We investigate a novel determinant of household financial delinquency, namely, people’s subjective expectations regarding the cost-benefit trade-off in default decisions. These expectations are determined by individuals’ self-efficacy, which is a non-cognitive ability that measures how strongly people believe that their effort will influence future outcomes. Using longitudinal household survey data, we show that people with higher self-efficacy, measured earlier in life, are less likely to be financially delinquent later on and to face consequences such as losing assets or access to traditional credit markets, are more likely to prepare for dealing with potential adverse shocks such as a job loss or a health event, and when faced with such shocks, are less likely to become financially delinquent. Complementing prior findings regarding the effects of cognitive abilities, financial literacy and education on economic behavior, our evidence suggests that non-cognitive abilities have an important role in household financial decision making.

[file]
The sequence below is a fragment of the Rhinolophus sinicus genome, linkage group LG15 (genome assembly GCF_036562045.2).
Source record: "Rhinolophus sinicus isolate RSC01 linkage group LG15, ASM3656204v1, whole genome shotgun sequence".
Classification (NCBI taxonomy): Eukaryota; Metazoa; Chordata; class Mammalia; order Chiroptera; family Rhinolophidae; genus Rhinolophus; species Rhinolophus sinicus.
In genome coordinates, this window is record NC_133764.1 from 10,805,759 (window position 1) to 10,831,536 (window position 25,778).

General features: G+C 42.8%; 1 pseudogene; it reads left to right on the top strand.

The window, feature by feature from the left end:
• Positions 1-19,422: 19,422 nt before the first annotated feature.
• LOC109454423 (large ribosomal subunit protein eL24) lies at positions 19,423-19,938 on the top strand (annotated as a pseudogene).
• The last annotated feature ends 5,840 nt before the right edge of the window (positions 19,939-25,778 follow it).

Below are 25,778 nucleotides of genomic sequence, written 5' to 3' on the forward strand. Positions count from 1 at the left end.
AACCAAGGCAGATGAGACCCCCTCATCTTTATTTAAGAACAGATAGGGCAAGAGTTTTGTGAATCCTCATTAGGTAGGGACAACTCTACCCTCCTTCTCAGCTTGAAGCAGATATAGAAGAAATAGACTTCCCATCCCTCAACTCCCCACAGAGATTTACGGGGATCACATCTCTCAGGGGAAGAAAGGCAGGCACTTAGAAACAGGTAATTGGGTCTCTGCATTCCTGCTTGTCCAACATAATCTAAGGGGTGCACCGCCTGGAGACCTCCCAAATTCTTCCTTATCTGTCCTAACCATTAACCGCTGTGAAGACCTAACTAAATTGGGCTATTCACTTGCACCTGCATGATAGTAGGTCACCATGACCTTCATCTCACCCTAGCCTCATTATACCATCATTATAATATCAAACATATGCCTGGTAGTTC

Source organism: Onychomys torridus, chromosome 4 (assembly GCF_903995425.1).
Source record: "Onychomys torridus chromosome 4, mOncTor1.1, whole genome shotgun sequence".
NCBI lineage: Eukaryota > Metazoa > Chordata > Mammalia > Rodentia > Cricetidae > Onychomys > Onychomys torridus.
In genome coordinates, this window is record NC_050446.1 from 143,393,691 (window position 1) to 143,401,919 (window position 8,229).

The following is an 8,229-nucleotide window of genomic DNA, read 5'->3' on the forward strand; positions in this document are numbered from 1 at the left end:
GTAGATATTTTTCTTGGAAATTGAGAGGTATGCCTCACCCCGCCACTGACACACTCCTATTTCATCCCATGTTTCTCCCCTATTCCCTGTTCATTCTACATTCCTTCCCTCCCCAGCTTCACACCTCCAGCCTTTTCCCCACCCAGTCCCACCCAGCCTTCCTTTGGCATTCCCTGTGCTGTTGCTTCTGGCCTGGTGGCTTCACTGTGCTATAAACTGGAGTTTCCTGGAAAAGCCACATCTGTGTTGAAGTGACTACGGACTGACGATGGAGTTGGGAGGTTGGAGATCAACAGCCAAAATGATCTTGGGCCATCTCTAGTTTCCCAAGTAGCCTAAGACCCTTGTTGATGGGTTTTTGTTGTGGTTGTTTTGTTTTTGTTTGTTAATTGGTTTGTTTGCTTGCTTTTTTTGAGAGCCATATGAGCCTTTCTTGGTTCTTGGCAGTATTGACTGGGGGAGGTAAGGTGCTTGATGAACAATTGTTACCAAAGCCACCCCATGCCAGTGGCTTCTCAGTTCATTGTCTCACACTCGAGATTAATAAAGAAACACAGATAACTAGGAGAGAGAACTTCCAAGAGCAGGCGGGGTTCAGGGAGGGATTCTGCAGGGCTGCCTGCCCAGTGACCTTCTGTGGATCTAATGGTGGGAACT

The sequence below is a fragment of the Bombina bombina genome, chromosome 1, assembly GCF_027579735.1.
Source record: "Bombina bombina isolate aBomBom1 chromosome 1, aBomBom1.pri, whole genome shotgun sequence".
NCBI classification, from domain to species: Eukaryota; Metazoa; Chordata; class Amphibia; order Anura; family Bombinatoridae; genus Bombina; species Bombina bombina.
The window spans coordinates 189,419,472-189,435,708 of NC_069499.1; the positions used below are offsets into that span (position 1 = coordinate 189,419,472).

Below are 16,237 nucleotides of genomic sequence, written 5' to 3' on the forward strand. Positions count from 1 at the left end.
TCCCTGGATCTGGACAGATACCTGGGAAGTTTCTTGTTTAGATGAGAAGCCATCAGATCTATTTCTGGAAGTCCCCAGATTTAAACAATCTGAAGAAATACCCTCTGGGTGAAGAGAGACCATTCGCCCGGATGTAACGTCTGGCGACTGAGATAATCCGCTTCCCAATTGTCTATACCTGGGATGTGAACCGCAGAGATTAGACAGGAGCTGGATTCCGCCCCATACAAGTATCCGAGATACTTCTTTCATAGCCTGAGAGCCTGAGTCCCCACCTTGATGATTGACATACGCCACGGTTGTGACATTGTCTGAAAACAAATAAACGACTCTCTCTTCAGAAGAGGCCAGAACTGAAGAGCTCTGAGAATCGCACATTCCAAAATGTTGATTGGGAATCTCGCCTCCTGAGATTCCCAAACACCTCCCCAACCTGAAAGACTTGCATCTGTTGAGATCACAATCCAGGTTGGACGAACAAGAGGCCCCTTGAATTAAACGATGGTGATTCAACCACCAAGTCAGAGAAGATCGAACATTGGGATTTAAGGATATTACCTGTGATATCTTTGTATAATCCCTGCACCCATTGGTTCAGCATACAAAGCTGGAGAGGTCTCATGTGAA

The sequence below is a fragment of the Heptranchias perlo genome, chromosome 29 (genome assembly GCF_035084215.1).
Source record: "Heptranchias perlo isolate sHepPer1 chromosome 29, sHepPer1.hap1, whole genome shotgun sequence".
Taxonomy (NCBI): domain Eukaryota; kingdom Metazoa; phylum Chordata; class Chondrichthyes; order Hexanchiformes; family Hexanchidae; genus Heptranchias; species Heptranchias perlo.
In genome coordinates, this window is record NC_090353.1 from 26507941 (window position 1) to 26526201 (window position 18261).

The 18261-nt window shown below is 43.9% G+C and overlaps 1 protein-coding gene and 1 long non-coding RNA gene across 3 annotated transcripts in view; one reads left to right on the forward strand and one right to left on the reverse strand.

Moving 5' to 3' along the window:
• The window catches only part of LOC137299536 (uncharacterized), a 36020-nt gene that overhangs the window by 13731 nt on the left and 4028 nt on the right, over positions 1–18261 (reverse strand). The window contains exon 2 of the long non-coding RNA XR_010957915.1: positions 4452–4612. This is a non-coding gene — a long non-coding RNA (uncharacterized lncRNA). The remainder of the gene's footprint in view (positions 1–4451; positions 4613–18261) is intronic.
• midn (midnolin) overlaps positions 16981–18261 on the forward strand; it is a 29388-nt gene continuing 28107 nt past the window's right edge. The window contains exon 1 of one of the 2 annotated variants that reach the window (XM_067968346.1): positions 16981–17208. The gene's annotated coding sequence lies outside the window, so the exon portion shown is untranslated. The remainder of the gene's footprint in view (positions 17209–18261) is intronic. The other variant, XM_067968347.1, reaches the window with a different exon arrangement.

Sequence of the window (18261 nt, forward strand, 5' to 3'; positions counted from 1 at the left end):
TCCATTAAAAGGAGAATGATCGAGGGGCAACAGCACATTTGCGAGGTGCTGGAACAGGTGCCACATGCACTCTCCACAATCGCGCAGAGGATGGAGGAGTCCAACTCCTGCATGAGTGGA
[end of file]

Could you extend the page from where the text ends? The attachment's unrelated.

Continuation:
Kuhnen, Camelia M. and Brian T. Melzer, Non-Cognitive Abilities and Loan Delinquency: The Role of Self-Efficacy in Avoiding Financial Distress, Journal of Finance, forthcoming.